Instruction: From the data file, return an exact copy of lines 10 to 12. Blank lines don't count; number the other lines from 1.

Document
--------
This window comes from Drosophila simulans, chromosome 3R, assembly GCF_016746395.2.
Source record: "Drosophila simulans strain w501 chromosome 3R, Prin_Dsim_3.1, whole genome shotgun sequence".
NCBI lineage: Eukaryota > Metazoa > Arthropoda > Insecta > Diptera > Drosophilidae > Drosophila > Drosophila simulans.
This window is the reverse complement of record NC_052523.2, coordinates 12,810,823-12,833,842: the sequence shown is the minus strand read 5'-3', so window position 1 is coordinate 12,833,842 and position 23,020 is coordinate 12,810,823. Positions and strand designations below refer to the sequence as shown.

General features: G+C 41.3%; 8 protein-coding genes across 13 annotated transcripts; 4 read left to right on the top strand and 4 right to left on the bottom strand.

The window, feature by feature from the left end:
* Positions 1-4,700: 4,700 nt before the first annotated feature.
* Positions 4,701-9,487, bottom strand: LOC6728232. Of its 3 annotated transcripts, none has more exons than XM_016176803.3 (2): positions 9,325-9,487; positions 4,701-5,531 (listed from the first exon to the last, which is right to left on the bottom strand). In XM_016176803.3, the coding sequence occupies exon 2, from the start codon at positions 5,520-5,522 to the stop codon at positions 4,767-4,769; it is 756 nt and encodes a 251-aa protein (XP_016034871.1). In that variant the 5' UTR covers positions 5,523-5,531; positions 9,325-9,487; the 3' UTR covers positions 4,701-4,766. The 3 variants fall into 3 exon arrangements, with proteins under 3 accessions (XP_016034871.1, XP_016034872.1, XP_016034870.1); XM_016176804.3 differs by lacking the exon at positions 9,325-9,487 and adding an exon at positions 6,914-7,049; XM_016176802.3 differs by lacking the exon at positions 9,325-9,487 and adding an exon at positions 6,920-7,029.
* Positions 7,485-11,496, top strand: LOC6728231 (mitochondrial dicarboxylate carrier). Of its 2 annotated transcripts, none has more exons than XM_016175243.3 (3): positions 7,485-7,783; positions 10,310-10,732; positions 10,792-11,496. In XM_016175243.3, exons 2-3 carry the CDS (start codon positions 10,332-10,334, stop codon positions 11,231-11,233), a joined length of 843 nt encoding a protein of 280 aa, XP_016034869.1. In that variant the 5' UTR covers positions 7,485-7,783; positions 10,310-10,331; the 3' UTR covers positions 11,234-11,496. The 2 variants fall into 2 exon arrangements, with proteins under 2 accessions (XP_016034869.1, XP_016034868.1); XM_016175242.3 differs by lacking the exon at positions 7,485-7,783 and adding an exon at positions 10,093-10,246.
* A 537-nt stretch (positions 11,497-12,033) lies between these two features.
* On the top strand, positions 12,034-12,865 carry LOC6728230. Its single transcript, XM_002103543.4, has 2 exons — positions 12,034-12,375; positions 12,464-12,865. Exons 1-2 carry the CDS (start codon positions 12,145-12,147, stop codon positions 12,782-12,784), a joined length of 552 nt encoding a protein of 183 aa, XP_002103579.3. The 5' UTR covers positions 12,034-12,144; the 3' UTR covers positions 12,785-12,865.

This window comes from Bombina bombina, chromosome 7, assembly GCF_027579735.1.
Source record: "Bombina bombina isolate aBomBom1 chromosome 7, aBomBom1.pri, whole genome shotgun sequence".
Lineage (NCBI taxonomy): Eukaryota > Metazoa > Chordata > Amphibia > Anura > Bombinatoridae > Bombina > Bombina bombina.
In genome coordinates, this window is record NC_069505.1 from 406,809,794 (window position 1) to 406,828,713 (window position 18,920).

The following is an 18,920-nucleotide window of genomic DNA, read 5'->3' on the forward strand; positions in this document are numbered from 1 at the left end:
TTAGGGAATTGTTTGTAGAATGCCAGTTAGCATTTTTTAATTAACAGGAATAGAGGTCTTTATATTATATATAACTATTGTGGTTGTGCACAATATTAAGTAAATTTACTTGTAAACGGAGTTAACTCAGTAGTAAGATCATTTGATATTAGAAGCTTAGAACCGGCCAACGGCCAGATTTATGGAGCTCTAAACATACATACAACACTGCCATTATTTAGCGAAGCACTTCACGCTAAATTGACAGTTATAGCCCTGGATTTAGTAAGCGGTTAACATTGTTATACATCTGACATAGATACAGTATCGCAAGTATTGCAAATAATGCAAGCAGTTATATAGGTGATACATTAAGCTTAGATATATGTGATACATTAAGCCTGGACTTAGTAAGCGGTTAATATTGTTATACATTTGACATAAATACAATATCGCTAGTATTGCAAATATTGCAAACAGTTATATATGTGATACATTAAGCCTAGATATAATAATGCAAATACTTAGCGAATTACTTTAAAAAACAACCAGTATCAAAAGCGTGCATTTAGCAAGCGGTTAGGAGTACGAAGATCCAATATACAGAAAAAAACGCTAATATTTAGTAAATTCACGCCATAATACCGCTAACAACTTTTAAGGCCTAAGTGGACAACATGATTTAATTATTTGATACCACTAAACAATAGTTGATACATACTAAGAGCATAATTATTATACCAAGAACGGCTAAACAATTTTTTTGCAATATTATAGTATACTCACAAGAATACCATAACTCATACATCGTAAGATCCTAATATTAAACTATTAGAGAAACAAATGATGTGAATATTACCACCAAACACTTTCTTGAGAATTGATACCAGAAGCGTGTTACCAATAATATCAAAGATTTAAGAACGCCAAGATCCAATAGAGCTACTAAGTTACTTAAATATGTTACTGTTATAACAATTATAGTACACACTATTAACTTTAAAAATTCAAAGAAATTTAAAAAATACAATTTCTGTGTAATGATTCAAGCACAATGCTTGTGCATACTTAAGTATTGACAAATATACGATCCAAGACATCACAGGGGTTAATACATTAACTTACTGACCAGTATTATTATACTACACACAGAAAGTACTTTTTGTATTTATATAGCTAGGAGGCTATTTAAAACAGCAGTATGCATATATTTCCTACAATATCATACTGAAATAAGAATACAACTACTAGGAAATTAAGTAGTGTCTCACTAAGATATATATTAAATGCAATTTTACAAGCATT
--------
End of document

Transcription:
* A 537-nt stretch (positions 11,497-12,033) lies between these two features.
* On the top strand, positions 12,034-12,865 carry LOC6728230. Its single transcript, XM_002103543.4, has 2 exons — positions 12,034-12,375; positions 12,464-12,865. Exons 1-2 carry the CDS (start codon positions 12,145-12,147, stop codon positions 12,782-12,784), a joined length of 552 nt encoding a protein of 183 aa, XP_002103579.3. The 5' UTR covers positions 12,034-12,144; the 3' UTR covers positions 12,785-12,865.

This window comes from Bombina bombina, chromosome 7, assembly GCF_027579735.1.